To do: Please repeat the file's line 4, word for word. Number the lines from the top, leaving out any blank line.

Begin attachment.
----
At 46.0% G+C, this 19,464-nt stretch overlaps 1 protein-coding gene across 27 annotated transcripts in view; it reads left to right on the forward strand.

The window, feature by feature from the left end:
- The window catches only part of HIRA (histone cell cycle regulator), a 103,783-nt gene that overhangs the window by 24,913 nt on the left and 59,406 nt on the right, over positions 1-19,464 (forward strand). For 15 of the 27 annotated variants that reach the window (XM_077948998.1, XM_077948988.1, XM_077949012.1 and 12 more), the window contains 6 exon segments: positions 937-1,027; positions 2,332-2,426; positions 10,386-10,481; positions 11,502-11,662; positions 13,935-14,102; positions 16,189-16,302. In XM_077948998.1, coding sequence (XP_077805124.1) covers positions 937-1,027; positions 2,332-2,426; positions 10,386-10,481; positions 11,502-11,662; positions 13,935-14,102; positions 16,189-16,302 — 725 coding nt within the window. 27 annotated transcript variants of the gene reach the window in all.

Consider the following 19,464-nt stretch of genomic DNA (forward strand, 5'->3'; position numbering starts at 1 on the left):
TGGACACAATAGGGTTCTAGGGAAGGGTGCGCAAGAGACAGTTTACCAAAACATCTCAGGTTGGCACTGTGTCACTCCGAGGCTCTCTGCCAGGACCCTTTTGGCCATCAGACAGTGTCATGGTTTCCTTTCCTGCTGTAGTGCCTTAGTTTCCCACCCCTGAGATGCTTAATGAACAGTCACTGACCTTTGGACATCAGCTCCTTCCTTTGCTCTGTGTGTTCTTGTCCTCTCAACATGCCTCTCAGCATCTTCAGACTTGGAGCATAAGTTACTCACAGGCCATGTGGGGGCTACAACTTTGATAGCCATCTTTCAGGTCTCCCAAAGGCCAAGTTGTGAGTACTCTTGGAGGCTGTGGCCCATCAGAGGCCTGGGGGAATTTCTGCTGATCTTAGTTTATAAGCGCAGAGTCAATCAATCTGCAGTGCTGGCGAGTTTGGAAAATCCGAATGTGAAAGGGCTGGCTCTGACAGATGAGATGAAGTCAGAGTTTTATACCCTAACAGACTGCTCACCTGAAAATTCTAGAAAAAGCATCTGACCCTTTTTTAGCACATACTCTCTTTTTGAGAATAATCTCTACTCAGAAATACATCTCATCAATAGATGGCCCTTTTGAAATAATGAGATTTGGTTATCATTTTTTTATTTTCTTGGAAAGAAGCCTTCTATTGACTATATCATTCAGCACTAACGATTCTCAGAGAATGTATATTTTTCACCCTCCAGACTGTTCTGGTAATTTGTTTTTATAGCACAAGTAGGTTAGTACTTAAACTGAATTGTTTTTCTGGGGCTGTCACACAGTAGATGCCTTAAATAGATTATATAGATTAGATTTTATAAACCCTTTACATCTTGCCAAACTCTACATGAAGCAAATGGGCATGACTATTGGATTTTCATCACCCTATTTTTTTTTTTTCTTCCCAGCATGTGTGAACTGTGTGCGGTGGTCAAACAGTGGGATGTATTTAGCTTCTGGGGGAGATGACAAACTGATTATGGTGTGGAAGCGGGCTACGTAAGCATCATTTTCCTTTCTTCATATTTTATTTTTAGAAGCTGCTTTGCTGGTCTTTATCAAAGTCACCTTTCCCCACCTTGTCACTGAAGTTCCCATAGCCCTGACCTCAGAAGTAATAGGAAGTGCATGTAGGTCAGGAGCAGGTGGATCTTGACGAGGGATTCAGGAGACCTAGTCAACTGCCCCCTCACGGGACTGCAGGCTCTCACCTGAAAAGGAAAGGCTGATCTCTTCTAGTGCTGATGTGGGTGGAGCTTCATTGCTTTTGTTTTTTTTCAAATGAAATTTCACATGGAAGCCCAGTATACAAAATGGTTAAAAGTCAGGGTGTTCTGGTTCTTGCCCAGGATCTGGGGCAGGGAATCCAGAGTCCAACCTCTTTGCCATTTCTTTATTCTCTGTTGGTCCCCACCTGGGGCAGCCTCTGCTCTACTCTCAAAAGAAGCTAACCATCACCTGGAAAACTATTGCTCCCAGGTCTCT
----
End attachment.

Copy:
Consider the following 19,464-nt stretch of genomic DNA (forward strand, 5'->3'; position numbering starts at 1 on the left):